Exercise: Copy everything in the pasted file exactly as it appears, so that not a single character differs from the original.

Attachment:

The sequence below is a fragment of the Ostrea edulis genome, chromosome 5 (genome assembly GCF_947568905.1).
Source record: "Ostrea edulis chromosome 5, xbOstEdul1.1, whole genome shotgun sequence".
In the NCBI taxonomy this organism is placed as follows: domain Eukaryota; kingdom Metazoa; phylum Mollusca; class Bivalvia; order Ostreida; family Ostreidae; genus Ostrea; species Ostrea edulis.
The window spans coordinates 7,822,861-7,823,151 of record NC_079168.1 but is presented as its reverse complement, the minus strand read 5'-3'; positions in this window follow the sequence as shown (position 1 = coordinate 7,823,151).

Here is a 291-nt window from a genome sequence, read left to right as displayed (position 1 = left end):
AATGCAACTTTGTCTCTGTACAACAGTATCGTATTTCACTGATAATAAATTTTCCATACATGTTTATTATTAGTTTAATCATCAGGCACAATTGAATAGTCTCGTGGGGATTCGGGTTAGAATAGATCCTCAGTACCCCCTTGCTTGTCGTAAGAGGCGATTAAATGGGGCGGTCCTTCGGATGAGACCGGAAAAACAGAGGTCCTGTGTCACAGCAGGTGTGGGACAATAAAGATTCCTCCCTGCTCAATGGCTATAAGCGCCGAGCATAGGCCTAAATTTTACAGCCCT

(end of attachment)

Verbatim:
The sequence below is a fragment of the Ostrea edulis genome, chromosome 5 (genome assembly GCF_947568905.1).
Source record: "Ostrea edulis chromosome 5, xbOstEdul1.1, whole genome shotgun sequence".
In the NCBI taxonomy this organism is placed as follows: domain Eukaryota; kingdom Metazoa; phylum Mollusca; class Bivalvia; order Ostreida; family Ostreidae; genus Ostrea; species Ostrea edulis.
The window spans coordinates 7,822,861-7,823,151 of record NC_079168.1 but is presented as its reverse complement, the minus strand read 5'-3'; positions in this window follow the sequence as shown (position 1 = coordinate 7,823,151).

Here is a 291-nt window from a genome sequence, read left to right as displayed (position 1 = left end):
AATGCAACTTTGTCTCTGTACAACAGTATCGTATTTCACTGATAATAAATTTTCCATACATGTTTATTATTAGTTTAATCATCAGGCACAATTGAATAGTCTCGTGGGGATTCGGGTTAGAATAGATCCTCAGTACCCCCTTGCTTGTCGTAAGAGGCGATTAAATGGGGCGGTCCTTCGGATGAGACCGGAAAAACAGAGGTCCTGTGTCACAGCAGGTGTGGGACAATAAAGATTCCTCCCTGCTCAATGGCTATAAGCGCCGAGCATAGGCCTAAATTTTACAGCCCT